Wednesday, 25 January 2017
4E (Washington State Convention Center )
Information about the size distribution, orientation and the axial ratio of ice particles is important for precipitation retrievals by polarized radar. However, uncertainty in the natural particle orientation and axial ratios remains due to the difficulty in obtaining in situ observations of these parameters. This difficulty arises because of possible re-orientation of particles by airflow around aircraft instrumentation. Due to this possible re-orientation, observations of ice particles become a function of the viewing angle of the sampling instrumentation.
For example, planar and columnar type ice crystals have been previously shown to fall with their broad face horizontal. However, previous studies have shown that columnar ice crystals have a preferred canting angle within OAP measurements. The two-dimensional stereo (2D-S) optical array probe (OAP) manufactured by SPEC, Inc. offers the capability for comparison between two orthogonally oriented sample volumes (vertical and horizontal). Analysis of 2D-S data allows for the determination of whether previously unknown errors in particle image aspect ratio, size distribution and other derived parameters exist due to the viewing angle of OAPs.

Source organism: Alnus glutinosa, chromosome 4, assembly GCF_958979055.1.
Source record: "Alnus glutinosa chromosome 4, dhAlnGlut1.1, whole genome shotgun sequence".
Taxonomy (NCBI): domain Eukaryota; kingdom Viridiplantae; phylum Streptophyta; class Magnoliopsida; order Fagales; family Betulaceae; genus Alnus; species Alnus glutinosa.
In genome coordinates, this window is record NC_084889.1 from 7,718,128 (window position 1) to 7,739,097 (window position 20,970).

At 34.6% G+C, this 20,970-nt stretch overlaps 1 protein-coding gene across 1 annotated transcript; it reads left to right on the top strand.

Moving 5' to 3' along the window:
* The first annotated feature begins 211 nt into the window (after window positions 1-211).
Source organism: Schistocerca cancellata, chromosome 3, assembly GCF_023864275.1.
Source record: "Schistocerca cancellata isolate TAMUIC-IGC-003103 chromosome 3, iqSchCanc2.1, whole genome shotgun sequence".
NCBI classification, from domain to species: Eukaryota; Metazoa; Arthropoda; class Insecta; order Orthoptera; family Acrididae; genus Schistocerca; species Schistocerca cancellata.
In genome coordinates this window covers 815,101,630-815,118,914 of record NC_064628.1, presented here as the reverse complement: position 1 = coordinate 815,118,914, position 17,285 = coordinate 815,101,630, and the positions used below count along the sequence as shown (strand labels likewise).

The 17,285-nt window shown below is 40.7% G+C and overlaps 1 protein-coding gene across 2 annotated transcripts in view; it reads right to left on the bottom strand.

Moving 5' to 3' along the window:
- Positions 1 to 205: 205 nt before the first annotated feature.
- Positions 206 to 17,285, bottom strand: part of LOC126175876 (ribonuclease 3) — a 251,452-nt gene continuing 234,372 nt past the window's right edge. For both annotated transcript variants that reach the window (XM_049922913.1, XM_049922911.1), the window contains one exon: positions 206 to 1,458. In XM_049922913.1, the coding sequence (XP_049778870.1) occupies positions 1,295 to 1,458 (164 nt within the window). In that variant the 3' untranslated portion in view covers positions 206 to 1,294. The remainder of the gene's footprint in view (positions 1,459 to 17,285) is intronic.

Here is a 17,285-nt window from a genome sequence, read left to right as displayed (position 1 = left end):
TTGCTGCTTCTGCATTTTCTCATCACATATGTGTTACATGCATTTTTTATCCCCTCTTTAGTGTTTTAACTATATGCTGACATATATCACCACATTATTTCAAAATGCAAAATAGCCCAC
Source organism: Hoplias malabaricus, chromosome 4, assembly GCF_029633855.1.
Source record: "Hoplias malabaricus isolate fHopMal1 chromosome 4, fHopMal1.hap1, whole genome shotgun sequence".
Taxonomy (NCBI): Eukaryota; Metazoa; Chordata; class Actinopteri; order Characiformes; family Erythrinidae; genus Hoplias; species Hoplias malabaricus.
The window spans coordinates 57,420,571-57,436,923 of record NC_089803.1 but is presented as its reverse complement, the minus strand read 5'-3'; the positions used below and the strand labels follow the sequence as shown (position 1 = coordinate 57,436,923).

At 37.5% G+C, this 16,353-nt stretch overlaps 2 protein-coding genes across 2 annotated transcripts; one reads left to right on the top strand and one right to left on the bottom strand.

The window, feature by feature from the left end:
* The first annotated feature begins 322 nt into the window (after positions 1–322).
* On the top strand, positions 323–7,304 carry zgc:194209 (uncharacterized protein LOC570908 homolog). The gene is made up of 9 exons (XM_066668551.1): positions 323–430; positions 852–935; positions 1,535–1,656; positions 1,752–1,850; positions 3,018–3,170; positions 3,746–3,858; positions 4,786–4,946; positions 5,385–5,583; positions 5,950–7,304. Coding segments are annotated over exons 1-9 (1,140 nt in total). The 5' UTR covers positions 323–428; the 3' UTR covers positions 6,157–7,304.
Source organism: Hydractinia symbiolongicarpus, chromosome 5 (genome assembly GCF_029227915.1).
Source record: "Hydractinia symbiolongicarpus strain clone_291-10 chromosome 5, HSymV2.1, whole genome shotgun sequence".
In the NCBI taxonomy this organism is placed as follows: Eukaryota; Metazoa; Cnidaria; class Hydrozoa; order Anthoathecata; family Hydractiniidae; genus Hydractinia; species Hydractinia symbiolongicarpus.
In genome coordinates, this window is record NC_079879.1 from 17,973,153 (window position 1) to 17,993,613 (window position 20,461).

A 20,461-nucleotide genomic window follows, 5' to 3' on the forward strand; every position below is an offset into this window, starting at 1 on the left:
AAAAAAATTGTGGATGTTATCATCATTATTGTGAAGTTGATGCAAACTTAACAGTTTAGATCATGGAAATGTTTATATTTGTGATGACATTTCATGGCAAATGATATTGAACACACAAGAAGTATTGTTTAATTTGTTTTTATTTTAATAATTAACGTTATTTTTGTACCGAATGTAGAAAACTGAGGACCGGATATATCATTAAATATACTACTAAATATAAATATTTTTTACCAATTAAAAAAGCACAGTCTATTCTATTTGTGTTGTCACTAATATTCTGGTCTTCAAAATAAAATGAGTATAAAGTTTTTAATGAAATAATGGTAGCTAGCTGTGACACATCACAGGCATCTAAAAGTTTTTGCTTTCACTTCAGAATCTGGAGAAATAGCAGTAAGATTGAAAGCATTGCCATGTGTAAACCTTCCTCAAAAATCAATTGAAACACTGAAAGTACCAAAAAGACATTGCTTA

To further understand the effect of particle orientation on OAP measurements, microphysical data collected with the University of North Dakota Citation II research aircraft during the Integrated Precipitation and Hydrology Experiment (IPHEx) and Olympic Mountain Experiment (OLYMPEx) are analyzed. Calculations of canting angle frequency within 2D-S data indicate a preferred canting angle within the vertically aligned sample volume of the instrument, but not within the horizontally aligned sample volume. Additionally, 2D-S measurements of aspect ratios indicate a preferred vertical orientation of planar crystals within the sample volume of the instrument. Analysis of the effects of this orientation suggests that planar crystals can be under-represented and under sized within OAP measurements.
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